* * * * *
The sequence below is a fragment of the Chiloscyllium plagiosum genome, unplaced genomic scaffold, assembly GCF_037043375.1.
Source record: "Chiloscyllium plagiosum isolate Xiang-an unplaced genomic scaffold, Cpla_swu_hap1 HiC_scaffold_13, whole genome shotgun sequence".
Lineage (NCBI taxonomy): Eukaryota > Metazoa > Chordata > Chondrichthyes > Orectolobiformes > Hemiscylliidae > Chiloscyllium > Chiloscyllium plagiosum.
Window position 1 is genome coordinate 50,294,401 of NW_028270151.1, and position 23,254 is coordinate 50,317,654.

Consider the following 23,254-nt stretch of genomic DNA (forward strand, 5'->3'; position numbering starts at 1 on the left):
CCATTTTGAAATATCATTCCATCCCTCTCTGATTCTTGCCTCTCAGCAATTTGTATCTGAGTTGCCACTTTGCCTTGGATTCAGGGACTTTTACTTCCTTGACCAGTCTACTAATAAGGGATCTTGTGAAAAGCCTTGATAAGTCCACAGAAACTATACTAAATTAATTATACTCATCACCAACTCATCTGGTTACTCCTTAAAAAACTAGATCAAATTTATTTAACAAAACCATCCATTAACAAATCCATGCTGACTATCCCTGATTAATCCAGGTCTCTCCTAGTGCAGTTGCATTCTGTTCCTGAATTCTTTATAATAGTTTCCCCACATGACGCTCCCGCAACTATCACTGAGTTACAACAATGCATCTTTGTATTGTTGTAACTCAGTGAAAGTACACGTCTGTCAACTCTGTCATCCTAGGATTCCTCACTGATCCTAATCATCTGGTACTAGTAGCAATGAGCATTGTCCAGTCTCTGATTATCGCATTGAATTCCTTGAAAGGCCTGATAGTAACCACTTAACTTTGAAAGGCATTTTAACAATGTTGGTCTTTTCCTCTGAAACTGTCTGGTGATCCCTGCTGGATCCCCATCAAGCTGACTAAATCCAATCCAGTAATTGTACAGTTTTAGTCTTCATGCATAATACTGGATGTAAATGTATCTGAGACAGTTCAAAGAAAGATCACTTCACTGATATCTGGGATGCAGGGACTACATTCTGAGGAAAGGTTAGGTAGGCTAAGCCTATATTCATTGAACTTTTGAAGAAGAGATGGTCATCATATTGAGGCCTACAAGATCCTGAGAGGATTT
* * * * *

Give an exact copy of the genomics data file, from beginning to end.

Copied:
The sequence below is a fragment of the Chiloscyllium plagiosum genome, unplaced genomic scaffold, assembly GCF_037043375.1.
Source record: "Chiloscyllium plagiosum isolate Xiang-an unplaced genomic scaffold, Cpla_swu_hap1 HiC_scaffold_13, whole genome shotgun sequence".
Lineage (NCBI taxonomy): Eukaryota > Metazoa > Chordata > Chondrichthyes > Orectolobiformes > Hemiscylliidae > Chiloscyllium > Chiloscyllium plagiosum.
Window position 1 is genome coordinate 50,294,401 of NW_028270151.1, and position 23,254 is coordinate 50,317,654.

Consider the following 23,254-nt stretch of genomic DNA (forward strand, 5'->3'; position numbering starts at 1 on the left):
CCATTTTGAAATATCATTCCATCCCTCTCTGATTCTTGCCTCTCAGCAATTTGTATCTGAGTTGCCACTTTGCCTTGGATTCAGGGACTTTTACTTCCTTGACCAGTCTACTAATAAGGGATCTTGTGAAAAGCCTTGATAAGTCCACAGAAACTATACTAAATTAATTATACTCATCACCAACTCATCTGGTTACTCCTTAAAAAACTAGATCAAATTTATTTAACAAAACCATCCATTAACAAATCCATGCTGACTATCCCTGATTAATCCAGGTCTCTCCTAGTGCAGTTGCATTCTGTTCCTGAATTCTTTATAATAGTTTCCCCACATGACGCTCCCGCAACTATCACTGAGTTACAACAATGCATCTTTGTATTGTTGTAACTCAGTGAAAGTACACGTCTGTCAACTCTGTCATCCTAGGATTCCTCACTGATCCTAATCATCTGGTACTAGTAGCAATGAGCATTGTCCAGTCTCTGATTATCGCATTGAATTCCTTGAAAGGCCTGATAGTAACCACTTAACTTTGAAAGGCATTTTAACAATGTTGGTCTTTTCCTCTGAAACTGTCTGGTGATCCCTGCTGGATCCCCATCAAGCTGACTAAATCCAATCCAGTAATTGTACAGTTTTAGTCTTCATGCATAATACTGGATGTAAATGTATCTGAGACAGTTCAAAGAAAGATCACTTCACTGATATCTGGGATGCAGGGACTACATTCTGAGGAAAGGTTAGGTAGGCTAAGCCTATATTCATTGAACTTTTGAAGAAGAGATGGTCATCATATTGAGGCCTACAAGATCCTGAGAGGATTT